This arc is one of the reasons I would love 100 Bullets to be a TV show. The entire series would be great on the small screen, but something about this arc in particular, in addition to a couple others, would shine brightest. Last I heard, they were planning on making it into a movie instead, but I think it’s much better suited for TV. Maybe one day…
Issues #46-49 “In Stinked”
The return of Jack! Despite being given the opportunity, Jack has yet to fulfill his “mission” from Graves, which is to take care of the person responsible for how his life turned out: himself. We also see that he did not kill Mikey at the end of issue #22. Somewhere in New Jersey, the two are heading to see Mikey’s cousin, Garvey. Turns out Garvey runs a “zoo” filled with dangerous animals, caged for sport. When fellow “sportsman” come to town, Jack isn’t so happy with this scenario and take matters into his own hands.
This arc is otherwise insignificant, except to show that there is a deeper side to Jack. One that respects nature and the world, and deals with those who think they can control it.
Issue #50 “Prey For Reign”
Possibly the single-most exposition-filled issue, we now learn how far back the Trust goes, where they come from, and how powerful they really are. Told to us by a man named Victor Ray, who we later find out is a former Minuteman, we read that the U.S. of A. was almost entirely founded by the Trust. Perhaps you’re familiar with The Lost Colony of Roanoke? For you history buffs, I’ll let you read this one to learn how it ties in with The Minutemen.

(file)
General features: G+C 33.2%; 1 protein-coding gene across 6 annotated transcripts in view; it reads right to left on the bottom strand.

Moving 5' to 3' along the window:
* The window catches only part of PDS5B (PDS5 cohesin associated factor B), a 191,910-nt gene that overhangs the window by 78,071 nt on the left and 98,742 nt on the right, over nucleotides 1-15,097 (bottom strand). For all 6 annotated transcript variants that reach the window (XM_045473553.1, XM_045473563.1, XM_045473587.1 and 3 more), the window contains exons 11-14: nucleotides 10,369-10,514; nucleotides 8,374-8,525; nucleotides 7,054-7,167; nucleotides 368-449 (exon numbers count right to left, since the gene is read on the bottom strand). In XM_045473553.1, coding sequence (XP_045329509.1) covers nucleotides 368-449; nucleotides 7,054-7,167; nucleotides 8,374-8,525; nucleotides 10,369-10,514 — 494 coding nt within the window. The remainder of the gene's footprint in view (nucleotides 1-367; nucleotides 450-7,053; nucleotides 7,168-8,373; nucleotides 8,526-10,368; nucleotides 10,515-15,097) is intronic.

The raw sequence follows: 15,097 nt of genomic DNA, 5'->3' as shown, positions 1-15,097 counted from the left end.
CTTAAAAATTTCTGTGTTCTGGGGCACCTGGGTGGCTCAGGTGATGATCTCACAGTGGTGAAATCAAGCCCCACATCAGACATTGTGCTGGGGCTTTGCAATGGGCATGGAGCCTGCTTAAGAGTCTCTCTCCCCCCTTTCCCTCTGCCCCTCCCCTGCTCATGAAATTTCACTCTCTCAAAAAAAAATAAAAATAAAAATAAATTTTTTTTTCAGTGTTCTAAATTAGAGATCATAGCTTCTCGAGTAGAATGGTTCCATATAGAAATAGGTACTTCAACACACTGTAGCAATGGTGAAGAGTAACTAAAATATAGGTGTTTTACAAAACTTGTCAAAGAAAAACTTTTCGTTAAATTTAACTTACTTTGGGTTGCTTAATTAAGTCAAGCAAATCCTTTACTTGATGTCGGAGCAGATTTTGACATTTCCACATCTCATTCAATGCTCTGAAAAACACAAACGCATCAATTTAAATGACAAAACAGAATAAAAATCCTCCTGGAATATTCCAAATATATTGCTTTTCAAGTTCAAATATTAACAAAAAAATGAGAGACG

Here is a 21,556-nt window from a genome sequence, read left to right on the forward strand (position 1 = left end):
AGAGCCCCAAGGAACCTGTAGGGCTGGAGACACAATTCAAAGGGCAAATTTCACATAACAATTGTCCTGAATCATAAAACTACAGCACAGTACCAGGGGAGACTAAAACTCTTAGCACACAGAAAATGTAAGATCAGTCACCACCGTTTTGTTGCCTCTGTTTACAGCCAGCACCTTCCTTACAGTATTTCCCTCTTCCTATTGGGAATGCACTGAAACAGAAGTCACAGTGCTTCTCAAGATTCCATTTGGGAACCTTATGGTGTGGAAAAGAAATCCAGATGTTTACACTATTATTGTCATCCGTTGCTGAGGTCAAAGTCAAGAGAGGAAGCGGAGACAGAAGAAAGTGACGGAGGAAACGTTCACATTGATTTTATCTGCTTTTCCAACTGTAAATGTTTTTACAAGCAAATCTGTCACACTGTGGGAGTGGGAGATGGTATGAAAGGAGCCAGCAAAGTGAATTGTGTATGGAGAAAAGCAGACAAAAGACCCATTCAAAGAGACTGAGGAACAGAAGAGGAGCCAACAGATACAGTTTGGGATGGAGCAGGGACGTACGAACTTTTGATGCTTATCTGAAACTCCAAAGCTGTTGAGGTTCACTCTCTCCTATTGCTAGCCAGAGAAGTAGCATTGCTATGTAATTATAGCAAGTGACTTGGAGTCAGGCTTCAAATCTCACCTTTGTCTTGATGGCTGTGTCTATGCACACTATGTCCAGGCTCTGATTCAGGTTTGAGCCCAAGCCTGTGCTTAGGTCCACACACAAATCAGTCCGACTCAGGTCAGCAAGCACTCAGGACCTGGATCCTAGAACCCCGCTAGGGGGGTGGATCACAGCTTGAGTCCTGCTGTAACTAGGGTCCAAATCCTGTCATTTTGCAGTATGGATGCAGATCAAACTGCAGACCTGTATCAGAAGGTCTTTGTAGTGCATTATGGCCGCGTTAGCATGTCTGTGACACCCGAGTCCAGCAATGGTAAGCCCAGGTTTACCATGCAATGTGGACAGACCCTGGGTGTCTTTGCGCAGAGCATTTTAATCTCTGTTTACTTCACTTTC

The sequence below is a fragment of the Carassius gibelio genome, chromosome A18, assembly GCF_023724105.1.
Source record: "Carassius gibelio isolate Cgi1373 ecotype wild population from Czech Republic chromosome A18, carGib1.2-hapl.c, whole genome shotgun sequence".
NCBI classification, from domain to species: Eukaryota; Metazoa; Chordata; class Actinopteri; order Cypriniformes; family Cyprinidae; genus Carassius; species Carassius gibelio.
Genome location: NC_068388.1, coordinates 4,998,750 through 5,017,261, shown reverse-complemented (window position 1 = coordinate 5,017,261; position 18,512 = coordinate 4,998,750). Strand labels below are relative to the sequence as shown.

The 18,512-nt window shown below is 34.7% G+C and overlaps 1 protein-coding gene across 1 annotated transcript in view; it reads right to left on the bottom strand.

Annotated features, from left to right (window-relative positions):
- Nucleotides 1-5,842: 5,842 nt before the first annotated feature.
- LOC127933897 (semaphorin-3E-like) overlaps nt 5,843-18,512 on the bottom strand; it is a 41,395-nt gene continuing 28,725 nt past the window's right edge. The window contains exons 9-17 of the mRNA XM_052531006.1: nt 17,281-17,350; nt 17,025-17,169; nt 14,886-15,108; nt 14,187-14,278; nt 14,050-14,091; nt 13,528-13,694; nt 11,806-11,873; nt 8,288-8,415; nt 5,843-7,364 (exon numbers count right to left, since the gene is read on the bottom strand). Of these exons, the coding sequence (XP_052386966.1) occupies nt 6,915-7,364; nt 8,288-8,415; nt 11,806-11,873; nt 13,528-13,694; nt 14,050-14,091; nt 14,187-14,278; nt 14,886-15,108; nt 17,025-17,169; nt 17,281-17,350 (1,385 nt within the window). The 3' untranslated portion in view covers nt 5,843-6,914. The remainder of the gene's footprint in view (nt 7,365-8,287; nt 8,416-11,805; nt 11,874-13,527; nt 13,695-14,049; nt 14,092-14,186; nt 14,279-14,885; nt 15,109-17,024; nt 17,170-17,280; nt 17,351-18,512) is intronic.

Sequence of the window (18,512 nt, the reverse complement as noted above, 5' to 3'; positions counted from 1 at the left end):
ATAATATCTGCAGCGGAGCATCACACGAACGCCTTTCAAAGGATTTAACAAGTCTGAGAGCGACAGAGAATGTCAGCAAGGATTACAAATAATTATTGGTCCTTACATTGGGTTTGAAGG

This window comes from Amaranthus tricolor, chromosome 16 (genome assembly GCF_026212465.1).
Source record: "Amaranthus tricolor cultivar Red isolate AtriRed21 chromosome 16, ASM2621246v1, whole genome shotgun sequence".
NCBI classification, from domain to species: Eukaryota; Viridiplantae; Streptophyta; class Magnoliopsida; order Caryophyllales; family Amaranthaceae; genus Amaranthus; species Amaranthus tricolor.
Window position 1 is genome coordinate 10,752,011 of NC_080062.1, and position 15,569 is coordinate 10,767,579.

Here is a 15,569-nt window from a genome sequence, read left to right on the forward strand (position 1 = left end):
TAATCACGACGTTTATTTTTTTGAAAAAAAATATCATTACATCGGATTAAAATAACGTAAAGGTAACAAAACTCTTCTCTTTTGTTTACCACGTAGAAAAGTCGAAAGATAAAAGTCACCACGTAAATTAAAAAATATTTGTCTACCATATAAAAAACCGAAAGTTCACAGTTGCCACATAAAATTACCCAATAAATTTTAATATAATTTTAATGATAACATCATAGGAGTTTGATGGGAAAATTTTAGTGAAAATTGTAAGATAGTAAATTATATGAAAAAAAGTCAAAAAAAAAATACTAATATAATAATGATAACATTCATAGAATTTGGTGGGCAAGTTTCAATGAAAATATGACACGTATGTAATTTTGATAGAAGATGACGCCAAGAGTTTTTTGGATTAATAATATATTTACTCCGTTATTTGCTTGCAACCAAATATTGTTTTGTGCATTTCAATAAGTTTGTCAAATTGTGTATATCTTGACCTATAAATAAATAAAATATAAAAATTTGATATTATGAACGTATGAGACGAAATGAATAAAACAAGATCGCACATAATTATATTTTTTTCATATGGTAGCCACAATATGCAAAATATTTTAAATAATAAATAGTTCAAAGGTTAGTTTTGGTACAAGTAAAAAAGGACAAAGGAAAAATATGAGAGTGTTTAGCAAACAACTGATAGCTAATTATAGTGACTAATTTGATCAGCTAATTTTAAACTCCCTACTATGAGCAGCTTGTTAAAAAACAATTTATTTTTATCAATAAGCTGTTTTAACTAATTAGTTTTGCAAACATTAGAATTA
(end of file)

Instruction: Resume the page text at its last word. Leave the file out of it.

While telling this story, Victor and his crewmates are hiding in a bar after a botched jewel heist when their missing partner returns. The ensuing action showcases how effective Victor is, and knowing he was a Minuteman makes a little more sense. Like I said, so much exposition that I don’t feel I can do it justice here, but this issue is very important, so read it for yourself.
Issues #51-57 “Wylie Runs The Voodoo Down”
(some Miles Davis to get you in the New Orleans mood)
So far, we know the backstories of only a few Minutemen; Dizzy, Loop, and Cole. Now it’s Wylie’s turn in the spotlight. While in his hometown of New Orleans, presumably brought there by Graves (last seen together at the end of issue #42), Wylie gets a visit from Mr. Shepherd and Dizzy. Wylie and Dizzy spend a little time together, discover they have a few things in common, and share another horrifying experience. Meanwhile, Shepherd takes a meeting with the head of the Madrid Family to discuss business. We learn more about Wylie’s past, like the fact that he had a girlfriend and her death is Shepherd’s fault (hence the ending of issue #42) and he has friends who run a shady side-business. When pressured, Wylie doesn’t know who he can trust any more.